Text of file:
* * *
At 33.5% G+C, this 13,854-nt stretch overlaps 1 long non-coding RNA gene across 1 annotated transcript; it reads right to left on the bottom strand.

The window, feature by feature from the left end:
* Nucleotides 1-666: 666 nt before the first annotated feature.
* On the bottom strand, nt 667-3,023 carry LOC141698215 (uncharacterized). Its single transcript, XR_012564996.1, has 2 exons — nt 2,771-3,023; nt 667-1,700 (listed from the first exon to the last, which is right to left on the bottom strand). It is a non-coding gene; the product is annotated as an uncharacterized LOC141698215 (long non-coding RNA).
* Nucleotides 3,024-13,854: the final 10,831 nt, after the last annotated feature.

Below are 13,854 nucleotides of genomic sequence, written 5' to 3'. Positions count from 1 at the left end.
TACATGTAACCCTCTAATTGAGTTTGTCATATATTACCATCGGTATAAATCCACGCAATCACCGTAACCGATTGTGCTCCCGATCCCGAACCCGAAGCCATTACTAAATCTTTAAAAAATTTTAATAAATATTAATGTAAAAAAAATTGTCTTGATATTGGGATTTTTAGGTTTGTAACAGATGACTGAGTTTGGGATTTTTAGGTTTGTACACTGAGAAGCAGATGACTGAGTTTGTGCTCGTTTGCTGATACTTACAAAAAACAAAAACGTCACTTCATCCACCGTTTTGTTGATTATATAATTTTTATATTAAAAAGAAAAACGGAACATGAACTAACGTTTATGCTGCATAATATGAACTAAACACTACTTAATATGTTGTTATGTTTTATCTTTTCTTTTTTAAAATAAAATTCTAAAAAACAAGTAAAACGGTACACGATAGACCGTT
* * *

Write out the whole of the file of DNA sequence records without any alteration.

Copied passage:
At 33.5% G+C, this 13,854-nt stretch overlaps 1 long non-coding RNA gene across 1 annotated transcript; it reads right to left on the bottom strand.

The window, feature by feature from the left end:
* Nucleotides 1-666: 666 nt before the first annotated feature.
* On the bottom strand, nt 667-3,023 carry LOC141698215 (uncharacterized). Its single transcript, XR_012564996.1, has 2 exons — nt 2,771-3,023; nt 667-1,700 (listed from the first exon to the last, which is right to left on the bottom strand). It is a non-coding gene; the product is annotated as an uncharacterized LOC141698215 (long non-coding RNA).
* Nucleotides 3,024-13,854: the final 10,831 nt, after the last annotated feature.

Below are 13,854 nucleotides of genomic sequence, written 5' to 3'. Positions count from 1 at the left end.
TACATGTAACCCTCTAATTGAGTTTGTCATATATTACCATCGGTATAAATCCACGCAATCACCGTAACCGATTGTGCTCCCGATCCCGAACCCGAAGCCATTACTAAATCTTTAAAAAATTTTAATAAATATTAATGTAAAAAAAATTGTCTTGATATTGGGATTTTTAGGTTTGTAACAGATGACTGAGTTTGGGATTTTTAGGTTTGTACACTGAGAAGCAGATGACTGAGTTTGTGCTCGTTTGCTGATACTTACAAAAAACAAAAACGTCACTTCATCCACCGTTTTGTTGATTATATAATTTTTATATTAAAAAGAAAAACGGAACATGAACTAACGTTTATGCTGCATAATATGAACTAAACACTACTTAATATGTTGTTATGTTTTATCTTTTCTTTTTTAAAATAAAATTCTAAAAAACAAGTAAAACGGTACACGATAGACCGTT